As the UK’s technology sector continues to grow, Shoreditch’s Silicon Roundabout has become a fresh hunting ground for wealth managers to pick up new clients.
Tech deals in the UK hit a record high in 2016. Figures compiled for The Sunday Telegraph by technology investment bank GP Bullhound showed the number of deals rose from 2,858 to 4,009 during the year. At the same time, fundraising and takeover activity in the sector rose by 40%. The net result is a growing segment of tech entrepreneurs, who have achieved success and come into money.
So how are wealth managers seeking to attract this type of client?
Bestinvest founder John Spiers’ new firm EQ has been proactive, targeting individuals who work in Level39, Europe’s largest technology accelerator in Canary Wharf, alongside Tech City in East London.
‘It helps that we can offer our Simply EQ, which is an online robo-advice and telephone-based service,’ said Ben Faulkner, a director at EQ. ‘This digital generation has grown up surrounded by technology. Offering this type of online service resonates with them, as they are confident using it. They don’t necessarily need to meet face-to-face, although that option is available,’ he added.
Meanwhile, Signia Wealth has developed relationships with tech entrepreneurs through its tie-up with Forward Partners – a company that provides operational support and investment for early stage tech businesses. Signia has provided funding for Forward Partners in the past, and the relationship allows the private office’s clients to get exposure to tech businesses.
‘The early stage tech world is incredibly exciting, but incredibly high risk. Whilst a number of clients want to get exposure to it, they are not comfortable doing this by themselves,’ explained Greg Malone, head of wealth management at Signia.
Working with Forward Partners has exposed the company to the UK’s growing technology sector in ‘quite a meaningful way’, Malone says. The company has also received referrals from existing clients, alongside the small community of corporate lawyers, accountants, and corporate finance advisers who advise tech businesses.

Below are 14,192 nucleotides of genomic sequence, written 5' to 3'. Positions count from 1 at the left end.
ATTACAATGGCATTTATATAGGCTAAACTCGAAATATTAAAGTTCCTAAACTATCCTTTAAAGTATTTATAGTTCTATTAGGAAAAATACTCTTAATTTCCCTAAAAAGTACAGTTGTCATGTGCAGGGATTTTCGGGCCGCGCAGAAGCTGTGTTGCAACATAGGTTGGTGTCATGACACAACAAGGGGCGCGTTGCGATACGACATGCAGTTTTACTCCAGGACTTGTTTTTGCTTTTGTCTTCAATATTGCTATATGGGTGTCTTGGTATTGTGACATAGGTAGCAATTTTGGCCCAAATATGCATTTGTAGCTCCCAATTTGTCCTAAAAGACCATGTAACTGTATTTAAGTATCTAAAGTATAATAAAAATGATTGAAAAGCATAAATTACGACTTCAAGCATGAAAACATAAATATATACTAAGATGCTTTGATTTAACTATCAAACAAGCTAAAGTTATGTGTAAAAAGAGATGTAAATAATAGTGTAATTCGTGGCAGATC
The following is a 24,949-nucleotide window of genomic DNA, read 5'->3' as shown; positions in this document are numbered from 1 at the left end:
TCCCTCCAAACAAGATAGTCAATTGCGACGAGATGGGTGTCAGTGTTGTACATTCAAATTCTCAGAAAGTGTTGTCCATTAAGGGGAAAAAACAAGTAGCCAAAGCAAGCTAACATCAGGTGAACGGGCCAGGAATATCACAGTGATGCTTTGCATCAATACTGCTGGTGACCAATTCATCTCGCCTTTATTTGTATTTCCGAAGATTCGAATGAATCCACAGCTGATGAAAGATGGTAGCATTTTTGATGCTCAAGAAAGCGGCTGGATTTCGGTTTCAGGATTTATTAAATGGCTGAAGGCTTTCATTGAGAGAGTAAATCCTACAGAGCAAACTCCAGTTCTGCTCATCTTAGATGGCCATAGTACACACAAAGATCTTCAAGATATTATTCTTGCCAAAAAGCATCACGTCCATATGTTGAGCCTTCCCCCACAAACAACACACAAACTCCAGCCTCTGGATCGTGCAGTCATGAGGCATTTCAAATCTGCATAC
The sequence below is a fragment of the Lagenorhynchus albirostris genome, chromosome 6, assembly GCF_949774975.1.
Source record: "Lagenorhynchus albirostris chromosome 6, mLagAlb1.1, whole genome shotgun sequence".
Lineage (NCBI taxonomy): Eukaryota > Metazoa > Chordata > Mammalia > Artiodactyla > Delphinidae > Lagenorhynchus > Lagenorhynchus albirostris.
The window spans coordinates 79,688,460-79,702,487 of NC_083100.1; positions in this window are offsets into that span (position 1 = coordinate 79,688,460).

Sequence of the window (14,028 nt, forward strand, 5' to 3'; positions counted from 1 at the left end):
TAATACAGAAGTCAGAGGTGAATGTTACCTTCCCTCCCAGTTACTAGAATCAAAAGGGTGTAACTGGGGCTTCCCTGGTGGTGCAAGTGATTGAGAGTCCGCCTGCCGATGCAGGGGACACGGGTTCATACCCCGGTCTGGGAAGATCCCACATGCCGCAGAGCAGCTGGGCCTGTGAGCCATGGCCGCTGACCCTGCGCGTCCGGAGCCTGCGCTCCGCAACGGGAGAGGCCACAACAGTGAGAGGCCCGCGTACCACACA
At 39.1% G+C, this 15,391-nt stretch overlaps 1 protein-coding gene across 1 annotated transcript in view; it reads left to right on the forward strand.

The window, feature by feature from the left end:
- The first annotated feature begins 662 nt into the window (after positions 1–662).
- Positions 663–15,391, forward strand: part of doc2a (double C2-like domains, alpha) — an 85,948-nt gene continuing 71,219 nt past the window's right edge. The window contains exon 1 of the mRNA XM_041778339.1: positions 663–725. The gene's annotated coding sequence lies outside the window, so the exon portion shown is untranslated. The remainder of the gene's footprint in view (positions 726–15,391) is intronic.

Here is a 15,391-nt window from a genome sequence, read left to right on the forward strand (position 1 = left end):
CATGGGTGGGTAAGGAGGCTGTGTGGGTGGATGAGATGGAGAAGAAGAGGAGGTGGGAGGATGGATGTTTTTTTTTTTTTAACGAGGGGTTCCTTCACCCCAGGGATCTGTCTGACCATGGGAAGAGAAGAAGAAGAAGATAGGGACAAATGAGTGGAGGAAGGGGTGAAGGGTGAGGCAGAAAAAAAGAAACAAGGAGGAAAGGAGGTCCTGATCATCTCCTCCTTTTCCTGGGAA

‘Walking around Silicon Roundabout in a suit is something I have done too many times,’ Malone jokes.
LGT Vestra’s chairman David Scott (pictured) estimates that tech entrepreneurs account for less than 5% of the firm’s total client bank, but it represents a segment they expect will grow over the next five to 10 years.
‘It is small in terms of the overall business, but it is something we feel passionate about. We sponsor the EY Entrepreneur of the Year Awards and have met a lot of successful entrepreneurs through this, which helps us to build up our networks,’ Scott explained.
Tailoring the proposition
The 2017 BNP Paribas Global Entrepreneur report, produced by Scorpio Partnership, shows that the top priority for ‘Millipreneurs’ is to change the world and give something back to society. These are millennial entrepreneurs, who have largely made their money in the IT, digital and engineering sectors.
Scott has also spotted this characteristic among LGT Vestra’s tech clients.
‘Tech entrepreneurs who have sold their businesses have a much stronger focus on social impact [investing] than the average UK client. I don’t know if it is a millennial thing, maybe that generation feels they have made their money and want to invest in a business to help create a better, more sustainable world,’ Scott said.
To cater for these clients, LGT Vestra has set up Tribe Impact Capital, which focuses on responsible and sustainable investments.
Scott suspects that tech entrepreneurs are potentially drawn to three areas: robo-advice, investing in other start-ups, alongside social impact investing.
With this in mind, he suggests that traditional wealth managers with mainstream investment offerings may struggle to attract this type of client.
The reporting side and online interface is also understandably important to clients from a tech background – and represents an area that LGT Vestra is currently developing.
‘We are trying to get better online reporting, not just facts and figures, more of a live, engaged experience,’ Scott said.
Signia is similarly looking to improve its online reporting. ‘We expect technology to play a part in the relationship and an increasing role, given the type of clients we look after,’ Malone added.
Looking ahead, Malone expects the UK technology sector will continue to benefit from foreign capital coming in. He notes that the corporate financiers he speaks to are excited about the year ahead.
‘A lot of investment is coming into the UK from overseas, particularly from China and the US. Whilst property is always a beneficiary of that, the tech scene in the UK is also being buoyed,’ he said.
One potential stumbling block for the sector is Brexit, however. The course of the UK’s departure from the European Union and its success with negotiations is something to keep an eye on, he says, given that tech businesses tend to be global in their nature.